90The next step is to point the root URLconf at the ``polls.urls`` module. In
     91``mysite/urls.py`` insert an :func:`~django.conf.urls.include`, leaving you
     92with::
    8093
    8194    from django.conf.urls import patterns, include, url
    8295
    Time for an example. Edit ``mysite/urls.py`` so it looks like this:: 
    8497    admin.autodiscover()
    8598
    8699    urlpatterns = patterns('',
    87         url(r'^polls/$', 'polls.views.index'),
    88         url(r'^polls/(?P<poll_id>\d+)/$', 'polls.views.detail'),
    89         url(r'^polls/(?P<poll_id>\d+)/results/$', 'polls.views.results'),
    90         url(r'^polls/(?P<poll_id>\d+)/vote/$', 'polls.views.vote'),
     100        url(r'^polls/', include('polls.urls')),
    91101        url(r'^admin/', include(admin.site.urls)),
    92102    )
    93103
    94 This is worth a review. When somebody requests a page from your Web site -- say,
    95 "/polls/23/", Django will load this Python module, because it's pointed to by
    96 the :setting:`ROOT_URLCONF` setting. It finds the variable named ``urlpatterns``
    97 and traverses the regular expressions in order. When it finds a regular
    98 expression that matches -- ``r'^polls/(?P<poll_id>\d+)/$'`` -- it loads the
    99 function ``detail()`` from ``polls/views.py``. Finally, it calls that
    100 ``detail()`` function like so::
     104You have now wired an `index` view into the URLconf. Go to
     105http://localhost:8000/polls/ in your browser, and you should see the text
     106"*Hello, world. You're at the poll index.*", which you defined in the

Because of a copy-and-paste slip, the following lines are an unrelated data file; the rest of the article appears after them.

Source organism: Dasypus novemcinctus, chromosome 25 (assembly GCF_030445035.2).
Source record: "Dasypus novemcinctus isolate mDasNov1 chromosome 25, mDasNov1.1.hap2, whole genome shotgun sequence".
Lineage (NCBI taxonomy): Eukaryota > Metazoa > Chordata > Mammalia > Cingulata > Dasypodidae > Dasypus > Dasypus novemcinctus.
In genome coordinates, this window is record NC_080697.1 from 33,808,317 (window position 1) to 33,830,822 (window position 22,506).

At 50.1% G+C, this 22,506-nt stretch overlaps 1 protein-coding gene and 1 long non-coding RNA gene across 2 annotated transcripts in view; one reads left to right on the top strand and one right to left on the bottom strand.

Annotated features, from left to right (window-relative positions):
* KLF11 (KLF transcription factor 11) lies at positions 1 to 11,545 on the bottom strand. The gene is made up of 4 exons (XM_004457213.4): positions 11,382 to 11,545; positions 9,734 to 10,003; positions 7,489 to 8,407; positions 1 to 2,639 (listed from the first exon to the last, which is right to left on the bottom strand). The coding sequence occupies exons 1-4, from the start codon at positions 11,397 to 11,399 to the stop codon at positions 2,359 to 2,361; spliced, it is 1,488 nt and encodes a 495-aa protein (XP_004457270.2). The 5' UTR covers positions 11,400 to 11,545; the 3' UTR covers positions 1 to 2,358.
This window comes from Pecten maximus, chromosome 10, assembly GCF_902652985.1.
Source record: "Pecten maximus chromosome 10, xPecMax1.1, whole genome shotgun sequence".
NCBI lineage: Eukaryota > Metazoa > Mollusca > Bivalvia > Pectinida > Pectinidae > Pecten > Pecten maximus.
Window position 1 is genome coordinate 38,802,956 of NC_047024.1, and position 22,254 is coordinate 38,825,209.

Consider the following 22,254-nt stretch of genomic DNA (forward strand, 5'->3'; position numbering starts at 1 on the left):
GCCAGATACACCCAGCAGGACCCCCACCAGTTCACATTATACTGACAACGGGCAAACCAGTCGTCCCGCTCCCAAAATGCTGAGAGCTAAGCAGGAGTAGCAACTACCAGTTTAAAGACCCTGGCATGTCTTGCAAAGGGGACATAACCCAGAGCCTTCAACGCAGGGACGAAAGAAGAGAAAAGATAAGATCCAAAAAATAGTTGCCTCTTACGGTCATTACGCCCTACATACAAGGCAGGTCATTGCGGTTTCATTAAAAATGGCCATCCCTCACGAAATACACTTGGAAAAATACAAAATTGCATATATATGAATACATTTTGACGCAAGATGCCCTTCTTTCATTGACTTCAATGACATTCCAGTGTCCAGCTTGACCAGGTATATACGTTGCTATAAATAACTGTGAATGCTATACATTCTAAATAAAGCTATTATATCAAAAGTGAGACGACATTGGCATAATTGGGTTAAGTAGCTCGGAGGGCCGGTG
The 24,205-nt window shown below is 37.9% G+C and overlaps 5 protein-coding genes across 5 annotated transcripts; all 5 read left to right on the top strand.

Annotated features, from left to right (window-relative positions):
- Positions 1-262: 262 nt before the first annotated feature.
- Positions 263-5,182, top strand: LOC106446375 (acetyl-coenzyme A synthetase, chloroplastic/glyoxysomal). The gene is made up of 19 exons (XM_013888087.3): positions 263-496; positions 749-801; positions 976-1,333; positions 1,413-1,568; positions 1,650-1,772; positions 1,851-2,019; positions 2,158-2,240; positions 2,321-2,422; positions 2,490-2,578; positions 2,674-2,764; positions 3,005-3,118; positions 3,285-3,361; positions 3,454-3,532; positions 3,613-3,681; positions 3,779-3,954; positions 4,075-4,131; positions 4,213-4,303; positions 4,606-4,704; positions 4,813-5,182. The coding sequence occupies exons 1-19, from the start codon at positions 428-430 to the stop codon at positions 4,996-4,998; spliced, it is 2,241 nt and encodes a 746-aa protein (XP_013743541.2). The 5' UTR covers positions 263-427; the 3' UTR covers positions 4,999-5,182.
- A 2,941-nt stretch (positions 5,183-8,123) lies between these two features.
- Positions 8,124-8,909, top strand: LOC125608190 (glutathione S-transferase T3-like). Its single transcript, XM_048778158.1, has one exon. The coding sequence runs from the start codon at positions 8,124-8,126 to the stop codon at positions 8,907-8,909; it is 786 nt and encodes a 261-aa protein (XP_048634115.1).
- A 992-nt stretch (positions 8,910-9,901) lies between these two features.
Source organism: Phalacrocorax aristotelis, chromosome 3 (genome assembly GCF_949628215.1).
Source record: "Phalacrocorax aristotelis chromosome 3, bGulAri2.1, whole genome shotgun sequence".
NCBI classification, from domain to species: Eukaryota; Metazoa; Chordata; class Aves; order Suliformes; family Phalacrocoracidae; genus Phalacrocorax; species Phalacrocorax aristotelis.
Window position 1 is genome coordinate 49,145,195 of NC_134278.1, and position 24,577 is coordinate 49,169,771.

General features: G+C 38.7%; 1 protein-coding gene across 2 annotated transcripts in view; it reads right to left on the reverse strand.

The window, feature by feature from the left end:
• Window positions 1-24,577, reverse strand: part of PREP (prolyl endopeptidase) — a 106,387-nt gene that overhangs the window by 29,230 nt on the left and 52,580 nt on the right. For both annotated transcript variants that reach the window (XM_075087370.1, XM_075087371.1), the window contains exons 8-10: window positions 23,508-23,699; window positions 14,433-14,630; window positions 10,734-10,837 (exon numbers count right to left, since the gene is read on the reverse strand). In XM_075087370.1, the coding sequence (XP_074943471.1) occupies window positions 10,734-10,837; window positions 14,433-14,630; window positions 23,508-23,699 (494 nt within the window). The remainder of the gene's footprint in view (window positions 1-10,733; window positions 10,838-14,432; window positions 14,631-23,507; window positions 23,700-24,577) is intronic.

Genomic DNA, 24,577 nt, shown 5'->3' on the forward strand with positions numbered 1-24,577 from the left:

107``index`` view.
    101108
    102     detail(request=<HttpRequest object>, poll_id='23')
     109The :func:`~django.conf.urls.url` function is passed four arguments, two
     110required: ``regex`` and ``view``, and two optional: ``kwargs``, and ``name``.
     111At this point, it's worth reviewing what these arguments are for.
    103112
    104 The ``poll_id='23'`` part comes from ``(?P<poll_id>\d+)``. Using parentheses
    105 around a pattern "captures" the text matched by that pattern and sends it as an
    106 argument to the view function; the ``?P<poll_id>`` defines the name that will be
    107 used to identify the matched pattern; and ``\d+`` is a regular expression to
    108 match a sequence of digits (i.e., a number).
     113:func:`~django.conf.urls.url` argument: regex
     114---------------------------------------------
    109115
    110 Because the URL patterns are regular expressions, there really is no limit on
    111 what you can do with them. And there's no need to add URL cruft such as ``.php``
    112 -- unless you have a sick sense of humor, in which case you can do something
    113 like this::
    114 
    115     (r'^polls/latest\.php$', 'polls.views.index'),
    116 
    117 But, don't do that. It's silly.
     116The term `regex` is a commonly used short form meaning `regular expression`,
     117which is a syntax for matching patterns in strings, or in this case, url
     118patterns. Django starts at the first regular expression and makes its way down
     119the list,  comparing the requested URL against each regular expression until it
     120finds one that matches.
    118121
    119122Note that these regular expressions do not search GET and POST parameters, or
    120 the domain name. For example, in a request to ``http://www.example.com/myapp/``,
    121 the URLconf will look for ``myapp/``. In a request to
    122 ``http://www.example.com/myapp/?page=3``, the URLconf will look for ``myapp/``.
     123the domain name. For example, in a request to
     124``http://www.example.com/myapp/``, the URLconf will look for ``myapp/``. In a
     125request to ``http://www.example.com/myapp/?page=3``, the URLconf will also
     126look for ``myapp/``.
    123127
    124128If you need help with regular expressions, see `Wikipedia's entry`_ and the
    125129documentation of the :mod:`re` module. Also, the O'Reilly book "Mastering
    time the URLconf module is loaded. They're super fast. 
    130134
    131135.. _Wikipedia's entry: http://en.wikipedia.org/wiki/Regular_expression
    132136
    133 Write your first view
    134 =====================
     137:func:`~django.conf.urls.url` argument: view
     138--------------------------------------------
    135139